8:00 - 9:00 Breakfast and Get Dressed
9:00 - 9:30 Activity Time (something you have set-up & they must complete)
9:30 - 10:00 Free Time
10:00 - 12:00 Outdoor Activity
12:00 - 1:00 Lunch 
1:00 - 2:00  Reading Time & Extension Activity
2:00 - 2:30  Quiet Time Activity

Please keep in mind - this is merely an example of a possible schedule. You will have to come up with something that works for you and your child. It doesn't have to be adhered to rigidly each day.  I know it's summertime and there are day trips, vacations, play dates and fun to be had. I'm doing all of those things with my girls to. It's important for children to play and socialize. Just know that it will help your child make the adjustment to being in a structured classroom all day when they begin kindergarten if they have had some experience with following a schedule in their day. School is all about schedules. We follow the same schedules all day, every day, all year.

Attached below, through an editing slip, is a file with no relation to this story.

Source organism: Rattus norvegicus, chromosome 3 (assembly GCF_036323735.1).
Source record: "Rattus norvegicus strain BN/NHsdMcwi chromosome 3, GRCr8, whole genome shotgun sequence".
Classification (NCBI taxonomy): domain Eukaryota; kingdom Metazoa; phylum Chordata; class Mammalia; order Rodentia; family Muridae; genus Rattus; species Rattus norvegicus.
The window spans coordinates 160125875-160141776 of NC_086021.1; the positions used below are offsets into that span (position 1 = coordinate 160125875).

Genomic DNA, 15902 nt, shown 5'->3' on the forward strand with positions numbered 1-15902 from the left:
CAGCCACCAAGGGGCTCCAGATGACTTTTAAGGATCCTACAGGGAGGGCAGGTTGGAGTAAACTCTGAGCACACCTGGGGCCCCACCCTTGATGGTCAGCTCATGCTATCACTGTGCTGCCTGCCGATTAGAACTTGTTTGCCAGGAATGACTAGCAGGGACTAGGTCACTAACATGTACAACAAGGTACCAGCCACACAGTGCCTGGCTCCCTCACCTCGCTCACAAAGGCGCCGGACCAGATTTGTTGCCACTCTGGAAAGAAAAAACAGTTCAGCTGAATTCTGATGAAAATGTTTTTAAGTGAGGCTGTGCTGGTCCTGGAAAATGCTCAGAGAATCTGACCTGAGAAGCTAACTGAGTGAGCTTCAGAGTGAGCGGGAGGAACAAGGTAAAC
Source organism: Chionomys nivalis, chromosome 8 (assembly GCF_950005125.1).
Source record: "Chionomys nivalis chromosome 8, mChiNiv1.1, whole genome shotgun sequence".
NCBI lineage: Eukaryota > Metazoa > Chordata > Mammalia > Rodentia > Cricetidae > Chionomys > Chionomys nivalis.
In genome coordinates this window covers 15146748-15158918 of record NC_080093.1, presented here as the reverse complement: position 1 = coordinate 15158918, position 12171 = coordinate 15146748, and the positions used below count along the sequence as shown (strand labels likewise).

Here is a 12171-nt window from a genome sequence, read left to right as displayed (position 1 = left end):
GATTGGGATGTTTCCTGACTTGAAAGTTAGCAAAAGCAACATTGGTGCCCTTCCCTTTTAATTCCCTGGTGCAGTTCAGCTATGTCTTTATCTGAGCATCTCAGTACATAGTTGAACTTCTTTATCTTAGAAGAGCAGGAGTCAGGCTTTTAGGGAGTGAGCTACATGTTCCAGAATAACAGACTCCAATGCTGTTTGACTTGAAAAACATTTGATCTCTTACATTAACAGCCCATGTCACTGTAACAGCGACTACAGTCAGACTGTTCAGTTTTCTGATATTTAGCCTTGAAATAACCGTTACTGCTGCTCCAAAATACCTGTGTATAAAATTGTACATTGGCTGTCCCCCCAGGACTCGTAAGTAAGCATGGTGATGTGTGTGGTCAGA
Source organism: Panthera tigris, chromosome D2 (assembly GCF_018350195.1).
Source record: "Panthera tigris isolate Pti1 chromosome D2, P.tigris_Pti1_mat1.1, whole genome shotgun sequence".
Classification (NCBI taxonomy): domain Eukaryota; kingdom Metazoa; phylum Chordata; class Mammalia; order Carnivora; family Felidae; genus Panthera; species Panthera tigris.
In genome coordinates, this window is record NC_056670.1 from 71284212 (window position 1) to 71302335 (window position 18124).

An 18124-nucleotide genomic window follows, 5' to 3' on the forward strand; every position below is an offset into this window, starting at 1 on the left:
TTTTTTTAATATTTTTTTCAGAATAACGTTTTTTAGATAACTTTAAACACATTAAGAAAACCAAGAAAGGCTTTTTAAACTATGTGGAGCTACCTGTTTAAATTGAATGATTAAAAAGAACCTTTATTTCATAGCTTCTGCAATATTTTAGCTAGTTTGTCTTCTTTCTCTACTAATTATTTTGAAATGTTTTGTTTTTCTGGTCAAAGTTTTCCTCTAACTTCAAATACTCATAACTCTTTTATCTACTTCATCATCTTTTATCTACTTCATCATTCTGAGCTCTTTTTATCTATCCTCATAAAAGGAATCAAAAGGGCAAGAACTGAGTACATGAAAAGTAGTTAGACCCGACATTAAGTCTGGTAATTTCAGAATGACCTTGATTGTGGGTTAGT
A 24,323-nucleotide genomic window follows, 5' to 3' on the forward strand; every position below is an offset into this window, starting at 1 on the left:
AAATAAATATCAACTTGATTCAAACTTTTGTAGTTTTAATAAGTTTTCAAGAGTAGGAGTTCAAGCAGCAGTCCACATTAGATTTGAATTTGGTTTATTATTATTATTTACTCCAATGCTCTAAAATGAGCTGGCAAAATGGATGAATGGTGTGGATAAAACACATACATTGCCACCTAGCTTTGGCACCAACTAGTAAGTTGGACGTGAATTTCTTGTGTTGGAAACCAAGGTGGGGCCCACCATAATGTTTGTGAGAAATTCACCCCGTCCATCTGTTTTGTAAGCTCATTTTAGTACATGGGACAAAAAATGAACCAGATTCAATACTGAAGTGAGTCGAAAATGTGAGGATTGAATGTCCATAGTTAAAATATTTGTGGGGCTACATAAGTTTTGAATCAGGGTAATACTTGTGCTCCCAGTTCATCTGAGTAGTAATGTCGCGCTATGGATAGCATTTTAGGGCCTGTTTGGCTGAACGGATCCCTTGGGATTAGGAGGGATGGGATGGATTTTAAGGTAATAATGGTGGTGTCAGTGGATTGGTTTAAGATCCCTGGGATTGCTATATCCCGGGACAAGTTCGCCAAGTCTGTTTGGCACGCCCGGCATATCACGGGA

2. Provide opportunities for social contact with children of the same age. This is a big one! It touches on so many important skills - learning to make friends, working cooperatively with others, taking turns, sharing and figuring out how to regulate their behavior (talking versus hitting, thinking of the feelings of others, etc).  Head out on play dates, take a trip to the library during story hour, hit the park on a sunny morning and/or visit a splash pad to beat the heat. While you're out enjoying summer, encourage your child to venture out of their comfort zone and meet a new friend, invite a child to play with them or simply strike up a conversation with a nearby child. Many children do these things on their own but some may need encouragement.  It will help them adjust to meeting so many new faces in kindergarten. A child who can play well with others will be able to work cooperatively in the classroom.  

Don't worry if your child appears shy or even anxious at first - it's normal. The more opportunities your provide for them to practice their social skills, the easier it will become for them. Your child's teacher will help the students in his/her care get to know each other over the first few weeks of school.  It's always helpful if as parents, we provide them with the tools they need. You are your child's first and most important teacher.

3. Provide your child with age-appropriate choresTeach your child to take care of their belongings and encourage them to help with common household tasks. A few age-appropriate tasks include: